Health officials say personal information on a dozen patients may have been leaked after hackers compromised the email account of a British Columbia doctor.
The Fraser Health Authority confirmed that the names of 12 patients and the care card numbers of two patients were potentially accessed by an outside source last month. However, it is not believed that any medical records were accessed.
“We have no reason to believe that the 12 patients here were the target of this scam and that their information was the focus,” Roy Thorpe-Dorward of the Fraser Health Authority told CTV News British Columbia on Thursday.
Rather, Thorpe-Dorward said the hackers were likely attempting to gain control of the Surrey doctor’s email account to undertake a “phishing scam”, in which a number of emails are sent from what appears to be a trustworthy source. Email recipients are then tricked into revealing personal information.
“If you receive an email from your doctor and you expect an appointment, of course you don’t question it,” said security expert Vaclav Vincalek of Pacific Coast Information Systems.
The patients whose email addresses were compromised were offered one year of free credit card monitoring.
Other security breaches
The email hack is the latest occurrence in which personal medical information in the province was compromised.
Last year, the information of 450 surgical patients at Vancouver General Hospital was compromised after a medical resident lost a laptop at an airport.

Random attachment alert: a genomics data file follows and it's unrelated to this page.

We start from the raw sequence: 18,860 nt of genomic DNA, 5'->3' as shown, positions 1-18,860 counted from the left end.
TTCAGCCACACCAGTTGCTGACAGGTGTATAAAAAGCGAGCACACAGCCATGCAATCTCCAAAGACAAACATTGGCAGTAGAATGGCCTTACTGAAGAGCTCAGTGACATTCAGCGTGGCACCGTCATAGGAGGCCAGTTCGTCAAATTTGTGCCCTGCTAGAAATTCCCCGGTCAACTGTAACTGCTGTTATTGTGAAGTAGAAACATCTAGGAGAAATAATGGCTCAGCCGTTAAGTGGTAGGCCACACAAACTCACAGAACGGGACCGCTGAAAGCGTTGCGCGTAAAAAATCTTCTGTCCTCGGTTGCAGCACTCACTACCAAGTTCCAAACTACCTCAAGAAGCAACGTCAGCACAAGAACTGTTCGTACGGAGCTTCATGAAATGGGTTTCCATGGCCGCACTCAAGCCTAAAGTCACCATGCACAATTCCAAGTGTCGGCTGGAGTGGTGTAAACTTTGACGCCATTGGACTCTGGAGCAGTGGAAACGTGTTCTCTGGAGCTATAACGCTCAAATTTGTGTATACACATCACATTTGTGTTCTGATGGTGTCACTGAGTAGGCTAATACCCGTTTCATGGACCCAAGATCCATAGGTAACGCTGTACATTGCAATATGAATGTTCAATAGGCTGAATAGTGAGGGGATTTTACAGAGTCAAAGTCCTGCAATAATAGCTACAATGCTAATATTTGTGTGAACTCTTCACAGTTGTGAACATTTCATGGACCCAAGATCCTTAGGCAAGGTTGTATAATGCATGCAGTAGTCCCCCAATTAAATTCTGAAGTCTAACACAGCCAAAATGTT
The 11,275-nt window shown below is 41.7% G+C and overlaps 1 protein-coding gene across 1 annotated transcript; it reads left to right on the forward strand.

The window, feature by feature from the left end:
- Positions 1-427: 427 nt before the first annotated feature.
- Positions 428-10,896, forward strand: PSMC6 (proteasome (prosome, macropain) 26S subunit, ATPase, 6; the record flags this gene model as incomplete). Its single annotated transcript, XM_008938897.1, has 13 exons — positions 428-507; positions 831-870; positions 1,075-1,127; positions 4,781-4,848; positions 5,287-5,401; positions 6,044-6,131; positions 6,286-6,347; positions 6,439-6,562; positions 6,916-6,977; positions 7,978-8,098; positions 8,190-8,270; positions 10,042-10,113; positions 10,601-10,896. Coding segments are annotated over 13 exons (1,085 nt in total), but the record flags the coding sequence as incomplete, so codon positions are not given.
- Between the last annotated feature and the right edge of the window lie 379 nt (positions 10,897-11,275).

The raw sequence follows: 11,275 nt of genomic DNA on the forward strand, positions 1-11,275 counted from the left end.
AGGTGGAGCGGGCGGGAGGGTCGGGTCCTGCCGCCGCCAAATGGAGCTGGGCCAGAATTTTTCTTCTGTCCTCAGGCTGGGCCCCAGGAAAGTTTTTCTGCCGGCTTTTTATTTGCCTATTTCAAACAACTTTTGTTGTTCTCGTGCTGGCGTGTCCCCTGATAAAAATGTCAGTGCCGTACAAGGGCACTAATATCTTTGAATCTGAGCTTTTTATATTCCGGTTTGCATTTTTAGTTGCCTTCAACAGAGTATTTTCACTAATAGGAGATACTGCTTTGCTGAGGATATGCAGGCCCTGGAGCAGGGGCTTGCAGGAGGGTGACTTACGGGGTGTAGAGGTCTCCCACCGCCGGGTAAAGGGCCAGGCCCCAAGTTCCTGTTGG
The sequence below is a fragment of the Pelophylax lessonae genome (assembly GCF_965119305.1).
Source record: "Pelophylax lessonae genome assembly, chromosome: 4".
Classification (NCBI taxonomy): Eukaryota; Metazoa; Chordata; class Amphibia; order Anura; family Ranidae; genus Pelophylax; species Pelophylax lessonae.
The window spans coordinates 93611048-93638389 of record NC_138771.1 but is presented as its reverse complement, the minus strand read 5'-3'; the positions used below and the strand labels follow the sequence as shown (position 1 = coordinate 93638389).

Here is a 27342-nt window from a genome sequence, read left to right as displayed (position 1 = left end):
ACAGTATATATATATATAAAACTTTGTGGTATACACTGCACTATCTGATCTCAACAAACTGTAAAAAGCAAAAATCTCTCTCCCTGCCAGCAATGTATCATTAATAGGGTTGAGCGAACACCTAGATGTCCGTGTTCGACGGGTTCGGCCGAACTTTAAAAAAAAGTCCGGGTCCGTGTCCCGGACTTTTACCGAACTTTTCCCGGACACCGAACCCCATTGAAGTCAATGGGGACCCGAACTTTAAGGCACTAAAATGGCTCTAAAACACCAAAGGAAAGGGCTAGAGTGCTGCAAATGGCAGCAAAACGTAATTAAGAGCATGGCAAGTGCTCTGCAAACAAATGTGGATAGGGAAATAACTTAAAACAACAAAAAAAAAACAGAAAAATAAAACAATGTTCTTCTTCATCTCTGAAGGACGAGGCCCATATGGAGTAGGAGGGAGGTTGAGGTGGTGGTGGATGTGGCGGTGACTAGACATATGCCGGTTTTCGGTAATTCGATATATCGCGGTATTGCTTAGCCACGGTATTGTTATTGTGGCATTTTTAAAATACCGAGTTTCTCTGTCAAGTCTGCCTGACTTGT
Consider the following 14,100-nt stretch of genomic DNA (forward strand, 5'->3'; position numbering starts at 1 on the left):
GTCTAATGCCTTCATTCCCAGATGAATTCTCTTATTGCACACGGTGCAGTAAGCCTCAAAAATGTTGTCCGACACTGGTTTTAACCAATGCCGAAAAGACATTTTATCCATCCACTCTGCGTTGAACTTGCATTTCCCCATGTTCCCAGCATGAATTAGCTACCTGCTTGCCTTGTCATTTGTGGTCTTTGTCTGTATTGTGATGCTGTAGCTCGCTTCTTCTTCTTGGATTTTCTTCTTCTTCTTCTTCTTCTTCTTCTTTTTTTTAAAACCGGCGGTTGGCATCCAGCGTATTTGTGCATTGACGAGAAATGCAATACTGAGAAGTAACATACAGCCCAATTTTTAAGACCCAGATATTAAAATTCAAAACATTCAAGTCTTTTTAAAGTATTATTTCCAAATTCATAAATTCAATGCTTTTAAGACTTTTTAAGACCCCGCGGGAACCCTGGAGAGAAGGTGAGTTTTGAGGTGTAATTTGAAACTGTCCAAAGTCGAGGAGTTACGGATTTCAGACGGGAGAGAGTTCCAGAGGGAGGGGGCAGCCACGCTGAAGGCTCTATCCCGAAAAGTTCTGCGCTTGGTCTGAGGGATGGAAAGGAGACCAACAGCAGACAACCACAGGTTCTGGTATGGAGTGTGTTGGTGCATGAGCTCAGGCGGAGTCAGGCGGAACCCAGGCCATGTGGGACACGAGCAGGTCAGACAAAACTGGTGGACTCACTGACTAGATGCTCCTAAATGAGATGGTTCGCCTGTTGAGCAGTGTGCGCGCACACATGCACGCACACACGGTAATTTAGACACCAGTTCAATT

The province’s health minister announced in September that four Ministry of Health employees were fired and three were suspended without pay after a police investigation revealed that personal health information had been inappropriately shared between staff and drug companies.
In November, Vancouver Coastal Health fired an employee who accessed the medical records of several local media personalities.
Ontario’s privacy commissioner launched an investigation in 2009 after sensitive medical information of more than 83,000 individuals who attended flu clinics in Durham Region disappeared. Provincial health officials said a USB key containing the names, addresses, phone numbers, dates of birth and health card numbers of patients who attended H1N1 vaccination clinics went missing.
With a report from CTV British Columbia’s Nafeesa Karim
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